Guest Blogger: Carmen Puckett
My contribution to the Military Family month reflections comes as my husband, Rob, prepares to deploy to Okinawa from our home at Camp Pendleton. Rob is a Marine Staff Sergeant who has deployed before in our three year marriage. He is a Marine Corps brat. I grew up in Wisconsin as the daughter of civilians and grand-daughter of service members. We have a one year-old son named Noah, who was born during one of Rob’s deployments.
Having Rob away during those milestones is something I expect as part of my family’s service, but when I think of the unknown that my grandparents endured, I realize how blessed this generation of military families is. Families who served in conflicts even as recent as the Persian Gulf War relied largely on slow-moving communications by mail. Months could go by without word. Families could only trust that their loved ones were out of harm’s way. So many family milestones, birthdays and holidays were marked only by a photograph to share with a service member who was deployed.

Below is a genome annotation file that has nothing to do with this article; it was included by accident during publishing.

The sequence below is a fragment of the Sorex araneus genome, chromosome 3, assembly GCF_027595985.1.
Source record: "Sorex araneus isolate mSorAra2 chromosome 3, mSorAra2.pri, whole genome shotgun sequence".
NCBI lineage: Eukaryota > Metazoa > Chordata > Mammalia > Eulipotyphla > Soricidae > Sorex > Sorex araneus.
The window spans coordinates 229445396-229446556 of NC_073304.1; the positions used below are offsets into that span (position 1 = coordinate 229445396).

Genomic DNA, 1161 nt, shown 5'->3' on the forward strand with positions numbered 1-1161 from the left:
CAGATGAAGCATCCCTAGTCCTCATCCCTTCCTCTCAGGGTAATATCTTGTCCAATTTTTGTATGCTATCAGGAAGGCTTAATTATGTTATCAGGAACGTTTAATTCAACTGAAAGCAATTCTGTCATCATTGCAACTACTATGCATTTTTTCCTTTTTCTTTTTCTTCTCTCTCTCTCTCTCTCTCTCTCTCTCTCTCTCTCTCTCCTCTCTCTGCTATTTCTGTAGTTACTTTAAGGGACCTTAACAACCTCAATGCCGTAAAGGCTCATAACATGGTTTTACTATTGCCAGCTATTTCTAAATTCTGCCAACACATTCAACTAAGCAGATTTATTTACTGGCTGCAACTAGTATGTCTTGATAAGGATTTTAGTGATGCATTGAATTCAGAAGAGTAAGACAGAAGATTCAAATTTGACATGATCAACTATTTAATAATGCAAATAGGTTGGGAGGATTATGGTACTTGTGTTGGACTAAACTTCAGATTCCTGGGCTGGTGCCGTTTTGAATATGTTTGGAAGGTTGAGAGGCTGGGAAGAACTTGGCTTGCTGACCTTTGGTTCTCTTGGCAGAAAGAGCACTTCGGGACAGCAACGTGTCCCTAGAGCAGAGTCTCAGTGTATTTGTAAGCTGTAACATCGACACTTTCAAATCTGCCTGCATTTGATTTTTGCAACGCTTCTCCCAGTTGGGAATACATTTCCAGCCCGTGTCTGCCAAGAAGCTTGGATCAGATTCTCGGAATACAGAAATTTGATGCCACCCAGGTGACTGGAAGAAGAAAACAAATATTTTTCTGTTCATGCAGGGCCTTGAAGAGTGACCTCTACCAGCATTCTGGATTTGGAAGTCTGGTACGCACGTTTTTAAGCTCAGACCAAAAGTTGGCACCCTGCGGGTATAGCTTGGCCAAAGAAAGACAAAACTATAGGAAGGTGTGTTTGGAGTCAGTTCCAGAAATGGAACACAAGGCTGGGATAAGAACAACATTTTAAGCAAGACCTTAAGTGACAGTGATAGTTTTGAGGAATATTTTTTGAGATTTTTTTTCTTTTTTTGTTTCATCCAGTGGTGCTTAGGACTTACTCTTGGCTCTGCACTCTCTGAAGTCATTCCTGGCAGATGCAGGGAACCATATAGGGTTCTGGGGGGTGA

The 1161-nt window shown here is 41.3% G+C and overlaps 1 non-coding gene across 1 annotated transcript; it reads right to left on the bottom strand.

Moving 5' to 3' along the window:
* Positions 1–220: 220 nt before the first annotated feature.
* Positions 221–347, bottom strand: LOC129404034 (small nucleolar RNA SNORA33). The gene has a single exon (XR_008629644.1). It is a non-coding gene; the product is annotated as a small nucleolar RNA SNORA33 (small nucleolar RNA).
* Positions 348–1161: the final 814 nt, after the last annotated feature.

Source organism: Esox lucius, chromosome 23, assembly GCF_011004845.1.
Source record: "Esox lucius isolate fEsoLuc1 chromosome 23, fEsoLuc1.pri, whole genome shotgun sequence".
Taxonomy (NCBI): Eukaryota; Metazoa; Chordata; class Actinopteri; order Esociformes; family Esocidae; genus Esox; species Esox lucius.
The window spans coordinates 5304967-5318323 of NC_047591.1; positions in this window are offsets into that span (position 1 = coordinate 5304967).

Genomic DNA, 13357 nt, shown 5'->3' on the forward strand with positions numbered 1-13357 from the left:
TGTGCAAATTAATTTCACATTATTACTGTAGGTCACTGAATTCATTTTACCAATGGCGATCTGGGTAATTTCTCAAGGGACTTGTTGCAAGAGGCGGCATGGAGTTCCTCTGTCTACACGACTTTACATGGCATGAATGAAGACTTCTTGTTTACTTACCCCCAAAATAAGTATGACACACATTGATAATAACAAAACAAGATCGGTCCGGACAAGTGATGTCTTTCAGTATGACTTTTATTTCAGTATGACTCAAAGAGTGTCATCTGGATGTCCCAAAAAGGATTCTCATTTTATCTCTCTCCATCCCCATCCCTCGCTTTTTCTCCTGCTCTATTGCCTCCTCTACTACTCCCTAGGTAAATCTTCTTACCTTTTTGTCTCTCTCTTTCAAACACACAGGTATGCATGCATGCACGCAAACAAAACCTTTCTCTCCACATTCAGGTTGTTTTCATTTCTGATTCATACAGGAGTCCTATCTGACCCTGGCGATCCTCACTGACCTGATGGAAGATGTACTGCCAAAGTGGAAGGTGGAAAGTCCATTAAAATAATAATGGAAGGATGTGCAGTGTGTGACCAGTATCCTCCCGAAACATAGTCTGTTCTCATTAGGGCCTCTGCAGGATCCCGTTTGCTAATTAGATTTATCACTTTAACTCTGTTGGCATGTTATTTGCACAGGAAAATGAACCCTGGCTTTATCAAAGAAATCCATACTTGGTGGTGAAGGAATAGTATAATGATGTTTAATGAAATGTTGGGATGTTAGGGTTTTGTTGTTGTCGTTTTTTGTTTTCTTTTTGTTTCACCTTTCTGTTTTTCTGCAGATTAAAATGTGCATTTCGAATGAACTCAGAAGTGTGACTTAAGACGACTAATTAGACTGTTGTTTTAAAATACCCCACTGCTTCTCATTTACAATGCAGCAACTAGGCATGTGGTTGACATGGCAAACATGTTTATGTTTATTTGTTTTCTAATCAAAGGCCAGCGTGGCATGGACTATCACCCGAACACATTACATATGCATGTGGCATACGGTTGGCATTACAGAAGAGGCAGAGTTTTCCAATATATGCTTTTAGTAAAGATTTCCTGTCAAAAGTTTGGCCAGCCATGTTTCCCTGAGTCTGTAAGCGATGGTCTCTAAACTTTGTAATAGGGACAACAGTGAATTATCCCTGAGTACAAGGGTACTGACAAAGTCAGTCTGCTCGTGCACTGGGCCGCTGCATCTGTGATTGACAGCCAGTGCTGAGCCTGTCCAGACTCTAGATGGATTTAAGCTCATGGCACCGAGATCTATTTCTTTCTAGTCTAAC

Today, we have satellite phones – even cell phones – email and Skype, which allows us to stay connected in real time and hear each other’s voices. It is a comfort. Rob may not have been in the delivery room when Noah was born, but he got to watch Noah come into the world on FaceTime. He was part of the experience.
The ease offered by electronic communications has changed the face of family service and no doubt the readiness of a fighting force who no longer has to feel quite so removed from the comforts of home and family.